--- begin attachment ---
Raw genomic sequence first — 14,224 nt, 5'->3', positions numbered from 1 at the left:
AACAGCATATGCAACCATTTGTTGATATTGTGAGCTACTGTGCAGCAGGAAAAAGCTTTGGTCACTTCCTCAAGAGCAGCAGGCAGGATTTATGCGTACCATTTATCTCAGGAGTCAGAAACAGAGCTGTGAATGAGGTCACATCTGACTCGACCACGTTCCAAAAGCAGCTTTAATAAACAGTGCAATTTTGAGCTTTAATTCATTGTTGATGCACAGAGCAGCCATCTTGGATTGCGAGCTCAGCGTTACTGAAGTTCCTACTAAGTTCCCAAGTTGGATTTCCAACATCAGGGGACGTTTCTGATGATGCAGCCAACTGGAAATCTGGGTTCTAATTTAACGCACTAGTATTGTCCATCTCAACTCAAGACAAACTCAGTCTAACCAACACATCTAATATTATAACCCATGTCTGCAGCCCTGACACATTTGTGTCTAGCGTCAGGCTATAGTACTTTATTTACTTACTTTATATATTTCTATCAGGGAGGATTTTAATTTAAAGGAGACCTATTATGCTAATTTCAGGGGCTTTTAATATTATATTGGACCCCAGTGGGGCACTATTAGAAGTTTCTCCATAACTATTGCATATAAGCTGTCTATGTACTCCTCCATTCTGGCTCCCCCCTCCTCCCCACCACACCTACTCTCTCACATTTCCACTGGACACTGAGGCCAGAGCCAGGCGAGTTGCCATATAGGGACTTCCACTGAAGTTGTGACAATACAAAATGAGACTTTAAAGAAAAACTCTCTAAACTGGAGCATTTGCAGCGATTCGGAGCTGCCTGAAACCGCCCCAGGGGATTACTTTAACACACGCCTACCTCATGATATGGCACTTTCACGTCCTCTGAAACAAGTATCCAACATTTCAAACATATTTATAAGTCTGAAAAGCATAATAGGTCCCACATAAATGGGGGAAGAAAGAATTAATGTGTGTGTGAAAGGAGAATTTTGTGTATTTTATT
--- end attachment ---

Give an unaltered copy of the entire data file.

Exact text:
Raw genomic sequence first — 14,224 nt, 5'->3', positions numbered from 1 at the left:
AACAGCATATGCAACCATTTGTTGATATTGTGAGCTACTGTGCAGCAGGAAAAAGCTTTGGTCACTTCCTCAAGAGCAGCAGGCAGGATTTATGCGTACCATTTATCTCAGGAGTCAGAAACAGAGCTGTGAATGAGGTCACATCTGACTCGACCACGTTCCAAAAGCAGCTTTAATAAACAGTGCAATTTTGAGCTTTAATTCATTGTTGATGCACAGAGCAGCCATCTTGGATTGCGAGCTCAGCGTTACTGAAGTTCCTACTAAGTTCCCAAGTTGGATTTCCAACATCAGGGGACGTTTCTGATGATGCAGCCAACTGGAAATCTGGGTTCTAATTTAACGCACTAGTATTGTCCATCTCAACTCAAGACAAACTCAGTCTAACCAACACATCTAATATTATAACCCATGTCTGCAGCCCTGACACATTTGTGTCTAGCGTCAGGCTATAGTACTTTATTTACTTACTTTATATATTTCTATCAGGGAGGATTTTAATTTAAAGGAGACCTATTATGCTAATTTCAGGGGCTTTTAATATTATATTGGACCCCAGTGGGGCACTATTAGAAGTTTCTCCATAACTATTGCATATAAGCTGTCTATGTACTCCTCCATTCTGGCTCCCCCCTCCTCCCCACCACACCTACTCTCTCACATTTCCACTGGACACTGAGGCCAGAGCCAGGCGAGTTGCCATATAGGGACTTCCACTGAAGTTGTGACAATACAAAATGAGACTTTAAAGAAAAACTCTCTAAACTGGAGCATTTGCAGCGATTCGGAGCTGCCTGAAACCGCCCCAGGGGATTACTTTAACACACGCCTACCTCATGATATGGCACTTTCACGTCCTCTGAAACAAGTATCCAACATTTCAAACATATTTATAAGTCTGAAAAGCATAATAGGTCCCACATAAATGGGGGAAGAAAGAATTAATGTGTGTGTGAAAGGAGAATTTTGTGTATTTTATT